In the art, switch assemblies enables the rf signals to be switched to the matching circuit or signal path accordingly. A problem in such assemblies is that inadvertent signal coupling can occur when switching occurs at signal contacts that are in close proximity to sensitive electrical components. Space to isolate such components to thereby alleviate this problem is limited as radios are developed to be smaller in size. Although shielding sensitive electrical components can also alleviate this problem, such shielding adds cost as well as requires space.

SUMMARY OF THE INVENTION

It is an object of this invention to overcome or at least alleviate at least one of the problems associated communication devices with switch assemblies.

According to one aspect of the invention, there is provided a communication device comprising:

a receiver for receiving signals;

signal processing circuitry coupled to said receiver for processing said signals; and

a signal switch assembly coupled to said receiver for switching said signals, said assembly comprising:

a jack adapted to complementary engage an antenna, said jack having a ground contact, a signal contact and at least one other contact;

an antenna matching circuit electrically connecting said signal contact to said receiver; and

a bypass circuit electrically connecting said receiver to said other contact for bypassing said antenna matching circuit when said other contact is electrically connected to said ground contact.

Preferably, said assembly can further comprise a connector having a ground member, said ground member being to connect said other contact to said ground contact when said connector is coupled to said jack.

Suitably, said communication device can further comprise a transmitter for transmitting signals provided from said signal processing circuitry.

Preferably, said ground contact and said other contact can be annularly disposed relative to said signal contact.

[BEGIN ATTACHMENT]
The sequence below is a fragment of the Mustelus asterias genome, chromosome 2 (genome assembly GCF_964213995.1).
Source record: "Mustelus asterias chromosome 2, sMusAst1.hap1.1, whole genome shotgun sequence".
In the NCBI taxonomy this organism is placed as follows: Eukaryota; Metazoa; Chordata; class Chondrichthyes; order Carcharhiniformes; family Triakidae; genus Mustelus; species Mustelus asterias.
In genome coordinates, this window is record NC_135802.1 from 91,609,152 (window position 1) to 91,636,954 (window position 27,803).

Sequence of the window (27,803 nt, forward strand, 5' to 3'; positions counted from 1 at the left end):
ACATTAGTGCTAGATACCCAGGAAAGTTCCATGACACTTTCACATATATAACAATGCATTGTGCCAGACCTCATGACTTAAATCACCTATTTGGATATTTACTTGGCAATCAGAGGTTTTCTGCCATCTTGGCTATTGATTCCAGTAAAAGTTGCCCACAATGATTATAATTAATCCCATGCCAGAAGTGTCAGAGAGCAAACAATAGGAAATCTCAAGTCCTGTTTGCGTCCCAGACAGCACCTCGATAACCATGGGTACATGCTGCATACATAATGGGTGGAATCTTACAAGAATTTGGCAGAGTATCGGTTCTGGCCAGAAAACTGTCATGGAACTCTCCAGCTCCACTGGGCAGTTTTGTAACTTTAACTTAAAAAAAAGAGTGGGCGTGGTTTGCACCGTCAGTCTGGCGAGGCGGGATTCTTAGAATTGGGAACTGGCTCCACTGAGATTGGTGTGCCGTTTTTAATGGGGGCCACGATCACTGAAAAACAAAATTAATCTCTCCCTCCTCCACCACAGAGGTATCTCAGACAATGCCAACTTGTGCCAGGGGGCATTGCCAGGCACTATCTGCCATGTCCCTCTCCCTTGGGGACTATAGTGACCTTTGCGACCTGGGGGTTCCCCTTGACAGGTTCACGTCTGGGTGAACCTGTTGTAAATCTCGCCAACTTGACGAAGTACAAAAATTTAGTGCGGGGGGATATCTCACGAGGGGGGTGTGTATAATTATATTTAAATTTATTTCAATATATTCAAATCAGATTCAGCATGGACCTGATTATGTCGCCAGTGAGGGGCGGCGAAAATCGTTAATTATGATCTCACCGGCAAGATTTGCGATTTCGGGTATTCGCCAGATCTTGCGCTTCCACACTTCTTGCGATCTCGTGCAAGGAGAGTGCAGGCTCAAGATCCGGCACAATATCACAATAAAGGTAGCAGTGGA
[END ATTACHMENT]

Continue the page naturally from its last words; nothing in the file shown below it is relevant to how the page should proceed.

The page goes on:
Suitably, said ground contact and said other contact can be disposed on the same plane.

Alternatively, said ground contact can be disposed on a different plane relative to said other contact.

Preferably, said jack can comprise an insulator for insulating said ground contact and said other contact from said signal contact.

Suitably, said bypass circuit can comprise a diode.

Preferably, said bypass circuit can further comprise a capacitor coupled to said diode.

Suitably, said bypass circuit can further comprise a choke coupled to said diode.

BRIEF DESCRIPTION OF THE DRAWINGS

In order to describe the invention and to put it into practical effect, reference will now be made to preferred embodiment as illustrated with reference to the accompanying drawings in which:

FIG. 1 shows a block diagram of a communication device in accordance with a preferred embodiment of the invention; and

FIG. 2 is a schematic block diagram of a signal switch assembly for the communication device of FIG. 1;

FIG. 3 is a plan cross section of one embodiment of a jack for the signal switch assembly of FIG. 2; and

FIG. 4 is a lateral cross section of an alternative embodiment of the jack for the signal switch assembly of FIG. 2.

DETAILED DESCRIPTION OF THE INVENTION

FIG. 1 shows a schematic block diagram of a communication device 10 in accordance with a preferred embodiment of the invention. Communication device 10 comprises a transceiver 12, signal processing circuitry 14 and a signal switch assembly 16. Transceiver 12, as is known in the art, includes a receiver for receiving and a transmitter for transmitting radiofrequency (rf) signals. Signal processing circuitry 14 couples to transceiver 12 and processes these rf signals.

Assembly 16 comprises a jack 18, an antenna matching circuit 20 and a bypass circuit 22. Jack 18 comprises a signal contact 24, a ground contact 26 and at least one other contact 28. Antenna matching circuit 20 and bypass circuit 22 electrically connects signal contact 24 and other contact 28 to transceiver 12 respectively. As shown in FIG. 1, bypass circuit 22 is biased to voltage supply Vcc with bias circuitry 30.

Jack 18 is adapted to complementary engage an antenna (not shown) to receive or transmit rf signals. These rf signals are switched between antenna matching circuit 20 and bypass circuit 22 within assembly 16. Bypass circuitry 22 operates when other contact 28 is electrically connected to ground contact 26. As a result of bypass circuitry 22 operating, antenna matching circuit 20 is bypassed to thereby switch the rf signals.

Advantageously, the invention enables switching of the rf signals to be made at jack 18 which is not in close proximity to sensitive electrical components within communication device 10. Such switching therefore alleviates the inadvertent signal coupling in conventional switch assemblies.